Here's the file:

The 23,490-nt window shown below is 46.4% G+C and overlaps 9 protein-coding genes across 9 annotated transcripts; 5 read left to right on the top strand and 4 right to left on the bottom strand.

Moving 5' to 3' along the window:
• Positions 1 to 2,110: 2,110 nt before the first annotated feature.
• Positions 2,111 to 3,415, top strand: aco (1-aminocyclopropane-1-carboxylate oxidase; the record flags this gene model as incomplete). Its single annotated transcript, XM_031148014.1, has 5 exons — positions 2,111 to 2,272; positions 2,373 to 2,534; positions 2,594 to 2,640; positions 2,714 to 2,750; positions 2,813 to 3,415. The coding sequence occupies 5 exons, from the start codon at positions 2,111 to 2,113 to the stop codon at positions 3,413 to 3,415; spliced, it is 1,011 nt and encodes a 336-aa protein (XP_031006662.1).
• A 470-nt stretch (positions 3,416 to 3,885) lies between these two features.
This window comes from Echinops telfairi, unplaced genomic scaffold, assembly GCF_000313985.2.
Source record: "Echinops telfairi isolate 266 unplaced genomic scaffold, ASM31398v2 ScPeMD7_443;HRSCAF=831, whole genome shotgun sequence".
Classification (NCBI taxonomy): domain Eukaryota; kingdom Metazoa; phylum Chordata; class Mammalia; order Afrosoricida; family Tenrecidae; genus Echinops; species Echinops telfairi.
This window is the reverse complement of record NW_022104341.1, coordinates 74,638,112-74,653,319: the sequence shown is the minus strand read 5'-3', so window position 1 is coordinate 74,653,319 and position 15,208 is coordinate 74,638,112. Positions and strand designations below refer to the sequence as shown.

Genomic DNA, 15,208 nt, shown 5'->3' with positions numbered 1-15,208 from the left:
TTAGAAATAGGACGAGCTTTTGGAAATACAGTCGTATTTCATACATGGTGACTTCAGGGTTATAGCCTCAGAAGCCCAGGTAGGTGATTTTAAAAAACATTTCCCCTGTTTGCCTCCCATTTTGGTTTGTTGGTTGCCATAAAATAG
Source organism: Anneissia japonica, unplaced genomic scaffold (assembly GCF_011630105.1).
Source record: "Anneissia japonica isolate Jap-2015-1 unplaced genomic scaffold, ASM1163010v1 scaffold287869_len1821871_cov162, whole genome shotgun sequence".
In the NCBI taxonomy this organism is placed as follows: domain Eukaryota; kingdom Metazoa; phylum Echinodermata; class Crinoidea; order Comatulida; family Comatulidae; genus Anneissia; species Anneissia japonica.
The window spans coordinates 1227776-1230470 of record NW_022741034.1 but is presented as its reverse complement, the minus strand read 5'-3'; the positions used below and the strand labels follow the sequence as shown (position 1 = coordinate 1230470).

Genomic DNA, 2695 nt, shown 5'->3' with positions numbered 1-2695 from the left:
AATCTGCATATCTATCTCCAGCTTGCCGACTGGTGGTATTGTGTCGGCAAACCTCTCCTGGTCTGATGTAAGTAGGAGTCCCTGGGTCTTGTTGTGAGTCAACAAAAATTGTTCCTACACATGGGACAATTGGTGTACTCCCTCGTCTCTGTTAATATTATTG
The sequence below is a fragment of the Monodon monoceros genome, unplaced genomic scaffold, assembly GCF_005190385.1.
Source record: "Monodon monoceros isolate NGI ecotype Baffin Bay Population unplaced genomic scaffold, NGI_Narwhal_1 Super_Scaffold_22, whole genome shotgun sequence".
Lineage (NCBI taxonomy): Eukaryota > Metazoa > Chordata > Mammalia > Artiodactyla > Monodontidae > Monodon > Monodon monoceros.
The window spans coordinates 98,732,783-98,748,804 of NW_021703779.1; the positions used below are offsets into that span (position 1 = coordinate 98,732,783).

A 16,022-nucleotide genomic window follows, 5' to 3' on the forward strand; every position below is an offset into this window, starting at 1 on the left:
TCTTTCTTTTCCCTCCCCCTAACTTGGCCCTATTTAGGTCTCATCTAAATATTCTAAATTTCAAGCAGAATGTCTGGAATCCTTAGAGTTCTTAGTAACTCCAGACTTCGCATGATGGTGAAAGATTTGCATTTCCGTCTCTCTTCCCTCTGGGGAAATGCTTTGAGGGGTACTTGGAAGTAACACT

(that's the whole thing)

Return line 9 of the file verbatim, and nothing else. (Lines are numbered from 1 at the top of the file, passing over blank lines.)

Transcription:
This window is the reverse complement of record NW_022104341.1, coordinates 74,638,112-74,653,319: the sequence shown is the minus strand read 5'-3', so window position 1 is coordinate 74,653,319 and position 15,208 is coordinate 74,638,112. Positions and strand designations below refer to the sequence as shown.